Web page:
Mirror of Zen Blog

Reading Now

I started this book yesterday, and will finish it by day’s end. I have seldom read a more impactful, even urgent text. I cannot recommend it enough.

I have suffered from sleep apnea -– specifically, “obstructive sleep apnea“ – – for most of my adult life. Friends have described the experience of it as sometimes resembling the sound of several jet engines; the pauses in between can make fellow-sleepers endure a night on edge. (Many many thanks to this condition, in some temples in Korea I was unceremoniously exiled from the common room where all the monks sleep together chockablock during the 90-day retreat, and given my own private room back by the kitchen, where I would only disturb the grandmothers who stayed overnight in neighboring rooms to prepare the temple food.) In addition to some of the obvious lifestyle factors, this condition seems to be congenital: Several other members of my biological family also have severe forms of apnea. I have been examined by specialist doctors from Seoul to New York City to Munich, and I have been fitted with several different kinds of prostheses. Losing some excessive weight that I gained in the years of fame in Korea certainly improved the condition somewhat, thanks to the practice of Ashtanga Yoga and, nowadays, some work on the stationary bike. Although I began the regimen of ketogenic eating already some seven or eight years ago, before it became all the rage, fortuitously, maintenance of that discipline has certainly aided in the amelioration of some aspects of the apnea condition, for sure. (This, despite the fact that I started ketogenic eating and one-meal-a-day living for spiritual benefits, which are incredible, especially for students of Meditation.)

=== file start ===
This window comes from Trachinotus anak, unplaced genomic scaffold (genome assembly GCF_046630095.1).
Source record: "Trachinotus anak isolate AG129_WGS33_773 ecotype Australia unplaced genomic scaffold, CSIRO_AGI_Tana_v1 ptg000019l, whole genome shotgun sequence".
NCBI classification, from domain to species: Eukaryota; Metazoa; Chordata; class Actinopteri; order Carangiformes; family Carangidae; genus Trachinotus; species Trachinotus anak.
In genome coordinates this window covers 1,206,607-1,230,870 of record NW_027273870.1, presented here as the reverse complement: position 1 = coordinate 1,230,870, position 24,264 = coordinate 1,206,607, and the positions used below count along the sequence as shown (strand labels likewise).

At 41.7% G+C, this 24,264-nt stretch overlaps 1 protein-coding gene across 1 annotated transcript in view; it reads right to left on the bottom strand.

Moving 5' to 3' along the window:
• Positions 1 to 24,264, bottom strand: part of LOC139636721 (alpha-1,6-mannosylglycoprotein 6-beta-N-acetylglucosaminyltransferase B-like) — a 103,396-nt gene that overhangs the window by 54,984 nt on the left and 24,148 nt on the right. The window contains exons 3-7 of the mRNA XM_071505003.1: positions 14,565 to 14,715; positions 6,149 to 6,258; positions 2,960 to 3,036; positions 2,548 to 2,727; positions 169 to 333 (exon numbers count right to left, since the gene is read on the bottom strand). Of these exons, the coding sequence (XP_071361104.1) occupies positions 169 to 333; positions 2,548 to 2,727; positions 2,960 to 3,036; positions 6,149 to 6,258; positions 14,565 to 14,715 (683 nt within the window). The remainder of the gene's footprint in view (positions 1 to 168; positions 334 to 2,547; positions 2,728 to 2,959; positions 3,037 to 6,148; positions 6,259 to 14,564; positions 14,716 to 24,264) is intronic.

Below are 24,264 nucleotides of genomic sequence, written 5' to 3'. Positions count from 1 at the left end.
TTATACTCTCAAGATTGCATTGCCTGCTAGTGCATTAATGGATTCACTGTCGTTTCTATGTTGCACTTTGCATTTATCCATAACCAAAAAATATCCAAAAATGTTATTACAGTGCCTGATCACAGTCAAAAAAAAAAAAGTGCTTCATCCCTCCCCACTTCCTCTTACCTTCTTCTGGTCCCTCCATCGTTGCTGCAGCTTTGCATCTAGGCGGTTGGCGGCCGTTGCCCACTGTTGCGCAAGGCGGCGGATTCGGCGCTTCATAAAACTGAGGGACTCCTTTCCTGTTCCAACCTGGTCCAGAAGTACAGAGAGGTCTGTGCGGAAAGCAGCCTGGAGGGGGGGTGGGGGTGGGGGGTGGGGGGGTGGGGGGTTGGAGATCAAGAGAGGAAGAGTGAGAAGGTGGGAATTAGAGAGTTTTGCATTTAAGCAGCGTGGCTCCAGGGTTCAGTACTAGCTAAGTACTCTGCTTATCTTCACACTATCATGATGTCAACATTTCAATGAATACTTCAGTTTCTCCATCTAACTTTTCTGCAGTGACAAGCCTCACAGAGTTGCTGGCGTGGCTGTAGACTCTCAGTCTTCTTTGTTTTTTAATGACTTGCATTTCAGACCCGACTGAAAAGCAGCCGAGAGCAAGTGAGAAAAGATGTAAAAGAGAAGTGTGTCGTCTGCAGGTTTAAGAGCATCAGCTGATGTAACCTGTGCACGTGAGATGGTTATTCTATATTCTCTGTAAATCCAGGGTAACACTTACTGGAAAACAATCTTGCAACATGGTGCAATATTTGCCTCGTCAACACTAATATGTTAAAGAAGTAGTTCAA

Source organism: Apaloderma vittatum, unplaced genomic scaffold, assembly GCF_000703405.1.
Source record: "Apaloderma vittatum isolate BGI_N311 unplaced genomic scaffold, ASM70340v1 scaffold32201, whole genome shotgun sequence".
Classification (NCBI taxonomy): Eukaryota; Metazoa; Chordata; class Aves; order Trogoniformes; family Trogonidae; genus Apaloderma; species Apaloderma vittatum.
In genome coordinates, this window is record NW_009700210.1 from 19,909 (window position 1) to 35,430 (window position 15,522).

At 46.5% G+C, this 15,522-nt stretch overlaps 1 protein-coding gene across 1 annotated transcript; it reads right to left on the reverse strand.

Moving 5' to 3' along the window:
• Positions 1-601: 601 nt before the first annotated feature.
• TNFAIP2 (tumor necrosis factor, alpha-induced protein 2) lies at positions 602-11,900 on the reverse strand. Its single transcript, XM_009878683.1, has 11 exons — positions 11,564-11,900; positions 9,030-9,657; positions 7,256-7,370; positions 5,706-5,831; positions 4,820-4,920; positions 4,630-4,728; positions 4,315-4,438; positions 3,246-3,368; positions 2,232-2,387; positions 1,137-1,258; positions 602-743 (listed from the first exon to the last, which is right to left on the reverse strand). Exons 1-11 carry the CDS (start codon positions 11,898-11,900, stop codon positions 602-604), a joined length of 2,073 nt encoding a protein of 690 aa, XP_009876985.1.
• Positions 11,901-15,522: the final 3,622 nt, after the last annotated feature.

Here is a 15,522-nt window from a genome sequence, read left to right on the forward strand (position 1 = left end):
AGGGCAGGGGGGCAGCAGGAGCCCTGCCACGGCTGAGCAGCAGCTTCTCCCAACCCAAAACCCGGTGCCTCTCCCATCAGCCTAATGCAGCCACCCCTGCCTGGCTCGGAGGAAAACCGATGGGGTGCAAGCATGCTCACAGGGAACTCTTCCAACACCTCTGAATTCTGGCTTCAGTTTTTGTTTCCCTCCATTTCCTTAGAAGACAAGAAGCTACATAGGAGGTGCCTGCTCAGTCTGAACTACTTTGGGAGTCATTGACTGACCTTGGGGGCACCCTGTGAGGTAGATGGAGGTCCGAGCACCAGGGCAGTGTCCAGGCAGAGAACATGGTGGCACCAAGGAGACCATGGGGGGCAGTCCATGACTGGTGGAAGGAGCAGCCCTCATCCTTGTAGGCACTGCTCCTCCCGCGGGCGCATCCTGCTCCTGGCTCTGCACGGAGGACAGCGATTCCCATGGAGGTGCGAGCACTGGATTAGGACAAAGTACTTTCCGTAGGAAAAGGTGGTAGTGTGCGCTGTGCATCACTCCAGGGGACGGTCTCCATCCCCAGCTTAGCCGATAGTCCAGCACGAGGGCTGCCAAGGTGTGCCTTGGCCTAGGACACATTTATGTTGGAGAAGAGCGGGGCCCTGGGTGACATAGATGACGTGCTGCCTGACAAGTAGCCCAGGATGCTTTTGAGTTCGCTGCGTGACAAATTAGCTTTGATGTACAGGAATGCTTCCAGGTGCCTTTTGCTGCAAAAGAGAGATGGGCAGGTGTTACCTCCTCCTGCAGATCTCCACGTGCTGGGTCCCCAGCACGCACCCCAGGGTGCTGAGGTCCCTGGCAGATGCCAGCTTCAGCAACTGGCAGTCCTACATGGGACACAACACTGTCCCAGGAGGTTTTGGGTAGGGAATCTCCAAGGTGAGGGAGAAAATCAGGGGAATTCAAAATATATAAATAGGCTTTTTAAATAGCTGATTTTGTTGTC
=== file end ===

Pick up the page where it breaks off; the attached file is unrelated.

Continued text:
But this book really has some truly compelling insights into the reasons for “obstructed breathing”, which affects a greater number of people than I had realized until I read it. Who would have known that eating industrialized, softened foods has caused our jaws and our entire oral/nasal cavities to become so maladapted to the natural effort of merely taking in the air that we depending on!

I cannot recommend this book enough! That someone who has taught meditation for over three decades, now, urging continual “return to soft awareness of the breath” as the ground for engaging the Great Question, could remain so uninformed, for so long, about the cultural, anatomical structuring and life-habits which mitigate against good breathing, is fairly astounding, and hard to admit. The first words of this text are not yet one day old in my head, and it is already clear that this will have lifelong impact on myself and on how I teach.

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